Australians love their booze. So do the Germans. I had my first encounter with alcohol when my mother gave me a glass of Champagne to drink on New Year’s Eve, when I was 11 or 12 (something I now consider to be damn close to child abuse, btw). I’ve been drinking beer since I was 15, but much has changed since then. Alcohol in 2011 comes in a variety of shapes and fancy-colored flavours, and young people are encouraged by alcohol advertising at sporting events, on TV, and through societal pressures, to drink, and to drink fast and furious. It’s nothing like what we used to do 30 years ago, in particular the alcohol-fuelled violence, verbal, sexual and emotional abuse that seems to be connected to alcohol consumption these days. Thing is, drinking lots of alcohol over a long period of time is bad for you. Like, really bad.
The Cancer Council of Australia has published a position statement on alcohol and cancer, in which they reiterate that alcohol is a common cause of cancer, estimated to be responsible for about 5% of all neoplasms. The more you drink, the more likely you are to develop a cancer, and the combination of alcohol and tobacco increases your risk even more.
There is convincing evidence that alcohol use increases the risk of cancers of the mouth, pharynx, larynx, oesophagus, bowel (in men) and breast (in women), and probable evidence that it increases the risk of bowel cancer (in women) and liver cancer. (Convincing and probable are the highest levels of evidence as determined by the World Cancer Research Fund and American Institute for Cancer Research and denote that the relationship is causal or probably causal in nature).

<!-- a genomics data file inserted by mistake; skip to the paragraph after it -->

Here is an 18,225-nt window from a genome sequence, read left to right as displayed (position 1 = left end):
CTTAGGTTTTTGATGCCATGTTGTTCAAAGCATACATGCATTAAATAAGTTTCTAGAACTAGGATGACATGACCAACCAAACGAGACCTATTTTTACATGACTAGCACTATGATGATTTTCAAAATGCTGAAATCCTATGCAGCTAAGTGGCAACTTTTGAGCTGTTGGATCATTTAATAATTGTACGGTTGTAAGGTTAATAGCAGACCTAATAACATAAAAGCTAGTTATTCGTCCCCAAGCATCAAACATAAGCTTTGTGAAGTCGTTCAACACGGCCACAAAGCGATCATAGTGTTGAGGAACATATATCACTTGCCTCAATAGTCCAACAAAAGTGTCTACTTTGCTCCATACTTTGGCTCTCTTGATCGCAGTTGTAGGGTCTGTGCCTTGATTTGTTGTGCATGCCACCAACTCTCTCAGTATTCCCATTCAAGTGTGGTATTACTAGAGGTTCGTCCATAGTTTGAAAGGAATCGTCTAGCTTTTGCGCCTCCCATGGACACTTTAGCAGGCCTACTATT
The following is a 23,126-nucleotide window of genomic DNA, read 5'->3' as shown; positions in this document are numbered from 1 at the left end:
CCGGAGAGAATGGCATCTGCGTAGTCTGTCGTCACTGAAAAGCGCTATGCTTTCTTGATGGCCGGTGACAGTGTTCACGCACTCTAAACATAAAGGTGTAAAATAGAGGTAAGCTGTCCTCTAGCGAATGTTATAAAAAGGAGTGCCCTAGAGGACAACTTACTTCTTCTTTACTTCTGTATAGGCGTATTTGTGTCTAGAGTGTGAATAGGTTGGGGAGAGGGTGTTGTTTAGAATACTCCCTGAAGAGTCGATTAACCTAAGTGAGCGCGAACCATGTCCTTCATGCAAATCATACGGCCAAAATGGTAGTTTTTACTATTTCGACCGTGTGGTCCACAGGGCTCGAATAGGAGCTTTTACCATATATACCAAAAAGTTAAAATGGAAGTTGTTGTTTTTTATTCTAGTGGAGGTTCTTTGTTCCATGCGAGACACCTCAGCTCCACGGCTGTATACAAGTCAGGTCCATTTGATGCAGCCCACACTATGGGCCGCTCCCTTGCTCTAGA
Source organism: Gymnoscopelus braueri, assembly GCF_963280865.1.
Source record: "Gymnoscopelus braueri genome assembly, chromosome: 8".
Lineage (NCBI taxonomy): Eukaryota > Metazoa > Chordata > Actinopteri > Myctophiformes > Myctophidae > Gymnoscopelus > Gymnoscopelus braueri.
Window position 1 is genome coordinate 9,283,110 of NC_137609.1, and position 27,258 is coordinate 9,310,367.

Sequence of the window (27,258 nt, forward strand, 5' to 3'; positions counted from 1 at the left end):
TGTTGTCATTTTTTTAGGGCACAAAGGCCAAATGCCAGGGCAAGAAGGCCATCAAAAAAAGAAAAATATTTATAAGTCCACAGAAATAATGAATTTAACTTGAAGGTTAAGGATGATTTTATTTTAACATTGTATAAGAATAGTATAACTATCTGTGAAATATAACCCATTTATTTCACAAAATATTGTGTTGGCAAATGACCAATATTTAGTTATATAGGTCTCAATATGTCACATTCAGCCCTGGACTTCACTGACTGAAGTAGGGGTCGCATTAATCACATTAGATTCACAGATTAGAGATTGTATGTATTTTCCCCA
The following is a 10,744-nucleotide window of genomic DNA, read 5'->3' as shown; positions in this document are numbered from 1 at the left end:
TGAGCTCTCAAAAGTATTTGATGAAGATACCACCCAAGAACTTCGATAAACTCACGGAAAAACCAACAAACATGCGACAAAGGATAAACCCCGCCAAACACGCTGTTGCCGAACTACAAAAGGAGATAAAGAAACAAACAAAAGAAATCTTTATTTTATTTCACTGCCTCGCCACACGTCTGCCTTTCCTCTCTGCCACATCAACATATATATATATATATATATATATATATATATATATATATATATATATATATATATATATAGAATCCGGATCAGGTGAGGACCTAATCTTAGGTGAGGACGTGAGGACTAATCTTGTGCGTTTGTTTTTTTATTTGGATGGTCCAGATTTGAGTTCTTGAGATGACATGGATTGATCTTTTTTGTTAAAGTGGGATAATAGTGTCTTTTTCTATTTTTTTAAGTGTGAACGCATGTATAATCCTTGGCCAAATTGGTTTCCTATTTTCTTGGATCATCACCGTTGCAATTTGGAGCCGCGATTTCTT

But chronic alcohol use also has other detrimental health effects, for example weight gain (read : fat gain), a known contributor to the risk for developing “cancers of the oesophagus, pancreas, bowel, endometrium, kidney and breast (in post-menopausal women)”. And that’s not even talking about the alcohol-fuelled depression, apathy, sick days at work, and domestic and street violence, in addition to all other kinds of abuse.
Cancer Council recommends that to reduce their risk of cancer, people limit their consumption of alcohol, or better still avoid alcohol altogether. For individuals who choose to drink alcohol, Cancer Council recommends that they drink only within the National Health and Medical Research Council (NHMRC) guidelines for alcohol consumption.
I read that some Wine companies are planning to hit back at this statement. This is apparently their argument :
Wine writer Philip White says premium wine companies will have to launch a campaign to respond.
He argues there is a vast difference in the health effects from cheap alcohol use compared with drinking wine produced by premium wineries.
“The small producers of premium wine that don’t use petrochemical sprays and have clean product which is much healthier than industrialised stuff have to come out and be separate and say ‘Hey we’re not part of that thing’,” he said.
I’d be a bit careful with that line of argument, to be honest. From that position paper :
Ethanol, the chemical present in all alcoholic beverages and
which induces the altered physical and mental responses experienced with alcohol use, has also
been listed as a Group 1 carcinogen.
It’s the Ethanol in alcoholic beverages that causes cancers, not how well you scrub your bottles.
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